Allies and the international community find the intervention against the Libyan regime effective.
The US and its allies intensified air attacks against forces of Moammar Gadhafi on Sunday. Allies were striking more targets in and around Tripoli, the capital. Allies jets and missiles targeted Libyan military installation over the weekend, including one of Gadhafi's armored columns on the road to Benghazi, the rebels’ capital. Explosion and the sound of anticraft fire were seen and heard near the city center.
On Sunday night an explosion struck one of Gadhafi’s compound. Later Libyan authorities said a building in Gadhafi's compound had been hit and damaged but Western journalist courted by Libyan authorities to the scene could not confirm any human casualties. Libyan state media also reported that at least 64 people have been killed and more than 150 wounded in airstrikes since Saturday, mostly civilians. Reporters were unable to verify the allegations.
Rebel forces began to regroup in the east as allied warplanes destroyed dozens of government armored vehicles near the rebel capital, Benghazi.
Allied forces considered the intervention effective in being able to stop Gadhfi’s his march on the rebel stronghold of Benghazi and create a coalition-led no-fly-zone over the country.
The French government said that while on Saturday its jets had destroyed four Libyan armored vehicles, the 15 planes it had in Libyan airspace on Sunday had encountered no opposition.
The Libyan regime responded differently to the air strike. While Gadhafi vowed to arm civilians and exterminate his opponents, his military announced a second cease-fire late in the day Sunday.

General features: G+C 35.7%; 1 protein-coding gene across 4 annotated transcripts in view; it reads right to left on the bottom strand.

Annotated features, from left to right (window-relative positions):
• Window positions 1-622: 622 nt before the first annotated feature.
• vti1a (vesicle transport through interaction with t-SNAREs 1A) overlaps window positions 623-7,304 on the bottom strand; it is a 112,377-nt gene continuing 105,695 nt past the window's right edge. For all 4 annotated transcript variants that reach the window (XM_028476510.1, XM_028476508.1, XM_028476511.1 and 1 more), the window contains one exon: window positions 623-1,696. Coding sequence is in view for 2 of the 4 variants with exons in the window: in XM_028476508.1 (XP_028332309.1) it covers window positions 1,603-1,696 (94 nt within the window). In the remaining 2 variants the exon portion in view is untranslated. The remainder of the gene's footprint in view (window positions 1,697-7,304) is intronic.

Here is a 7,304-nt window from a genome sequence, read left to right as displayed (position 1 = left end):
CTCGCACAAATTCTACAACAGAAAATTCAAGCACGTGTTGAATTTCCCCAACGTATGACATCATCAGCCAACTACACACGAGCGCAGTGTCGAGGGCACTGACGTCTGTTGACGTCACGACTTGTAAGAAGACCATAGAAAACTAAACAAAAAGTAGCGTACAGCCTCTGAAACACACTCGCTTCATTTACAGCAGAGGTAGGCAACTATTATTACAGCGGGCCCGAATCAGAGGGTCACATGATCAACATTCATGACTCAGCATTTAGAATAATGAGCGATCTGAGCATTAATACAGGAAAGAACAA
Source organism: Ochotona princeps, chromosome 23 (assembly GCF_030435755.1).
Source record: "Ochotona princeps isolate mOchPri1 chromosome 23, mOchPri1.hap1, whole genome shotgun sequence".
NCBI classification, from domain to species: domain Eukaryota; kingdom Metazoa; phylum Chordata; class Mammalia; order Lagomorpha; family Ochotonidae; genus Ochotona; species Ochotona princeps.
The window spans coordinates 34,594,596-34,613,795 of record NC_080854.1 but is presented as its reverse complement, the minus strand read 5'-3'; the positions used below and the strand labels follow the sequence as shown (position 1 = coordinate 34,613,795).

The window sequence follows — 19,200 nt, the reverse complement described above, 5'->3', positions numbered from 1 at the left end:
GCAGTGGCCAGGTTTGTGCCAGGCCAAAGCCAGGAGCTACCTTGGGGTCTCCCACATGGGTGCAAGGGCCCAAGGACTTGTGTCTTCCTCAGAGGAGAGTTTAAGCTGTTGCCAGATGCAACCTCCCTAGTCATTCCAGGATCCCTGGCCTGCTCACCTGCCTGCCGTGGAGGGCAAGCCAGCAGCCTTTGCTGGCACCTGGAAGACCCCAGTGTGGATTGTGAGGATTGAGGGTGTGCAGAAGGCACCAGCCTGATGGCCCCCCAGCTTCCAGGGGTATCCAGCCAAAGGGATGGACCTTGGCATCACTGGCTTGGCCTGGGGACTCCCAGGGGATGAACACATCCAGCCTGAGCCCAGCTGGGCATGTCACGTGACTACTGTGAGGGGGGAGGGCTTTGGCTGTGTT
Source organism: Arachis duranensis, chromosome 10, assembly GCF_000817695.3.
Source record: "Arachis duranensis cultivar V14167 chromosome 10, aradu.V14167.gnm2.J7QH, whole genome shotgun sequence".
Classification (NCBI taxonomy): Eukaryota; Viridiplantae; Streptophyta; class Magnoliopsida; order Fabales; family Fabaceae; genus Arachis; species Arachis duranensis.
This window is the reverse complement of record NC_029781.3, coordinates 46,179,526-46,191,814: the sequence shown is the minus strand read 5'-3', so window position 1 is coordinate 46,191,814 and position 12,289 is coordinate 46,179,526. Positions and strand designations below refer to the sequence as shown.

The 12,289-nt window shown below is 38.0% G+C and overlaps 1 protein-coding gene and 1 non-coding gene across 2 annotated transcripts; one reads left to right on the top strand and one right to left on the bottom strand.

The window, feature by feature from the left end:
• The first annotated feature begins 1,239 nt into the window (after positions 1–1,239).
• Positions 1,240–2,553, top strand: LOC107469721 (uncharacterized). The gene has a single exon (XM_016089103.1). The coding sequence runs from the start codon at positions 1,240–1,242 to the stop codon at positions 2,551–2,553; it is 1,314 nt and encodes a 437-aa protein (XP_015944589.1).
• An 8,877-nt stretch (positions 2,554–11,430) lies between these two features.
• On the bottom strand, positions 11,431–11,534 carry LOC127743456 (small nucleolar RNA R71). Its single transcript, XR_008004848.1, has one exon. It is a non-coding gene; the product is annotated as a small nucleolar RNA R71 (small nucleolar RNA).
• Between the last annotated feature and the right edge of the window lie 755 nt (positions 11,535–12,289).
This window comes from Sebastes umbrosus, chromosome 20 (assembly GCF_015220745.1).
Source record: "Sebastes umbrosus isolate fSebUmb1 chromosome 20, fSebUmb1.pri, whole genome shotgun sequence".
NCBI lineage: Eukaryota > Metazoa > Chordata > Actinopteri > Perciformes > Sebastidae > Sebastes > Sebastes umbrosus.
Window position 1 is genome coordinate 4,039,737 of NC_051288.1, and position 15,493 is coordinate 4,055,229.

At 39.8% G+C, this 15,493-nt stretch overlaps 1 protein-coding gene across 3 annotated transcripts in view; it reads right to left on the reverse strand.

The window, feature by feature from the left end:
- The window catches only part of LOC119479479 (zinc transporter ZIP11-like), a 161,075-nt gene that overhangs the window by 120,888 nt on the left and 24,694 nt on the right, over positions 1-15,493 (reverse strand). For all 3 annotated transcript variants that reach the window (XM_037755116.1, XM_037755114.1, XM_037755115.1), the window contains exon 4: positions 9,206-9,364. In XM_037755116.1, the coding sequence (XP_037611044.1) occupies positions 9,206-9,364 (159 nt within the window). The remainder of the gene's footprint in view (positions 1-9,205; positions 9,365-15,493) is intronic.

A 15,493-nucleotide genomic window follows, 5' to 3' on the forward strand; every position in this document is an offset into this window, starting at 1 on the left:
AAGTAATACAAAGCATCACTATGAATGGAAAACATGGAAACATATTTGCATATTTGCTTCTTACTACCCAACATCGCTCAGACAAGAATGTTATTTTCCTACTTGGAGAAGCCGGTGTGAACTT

An important Arab party whose agreement was vital to reach the agreement to launch military operation voiced his concerns over the unfolding strikes and civilian casualties claimed to have been killed by allied bombardment. The Arab League chief, Amr Moussa told Egyptian state media he was calling for an emergency league meeting to discuss the situation in the Arab world, and particularly Libya, the International Herald Tribune reported.
The American and French militaries said that Qatar would join the military operation, giving a boost to allies and giving the sign that the Arab military force explicitly supports the intervention. Details on what role the Qatar forces would take have not been announced.
US defense secretary Robert Gates said the US would hand over control of the Libyan operation to other coalition partners within a matter of days, and no longer maintained the “pre-eminent role” in the operation, Financial Times wrote.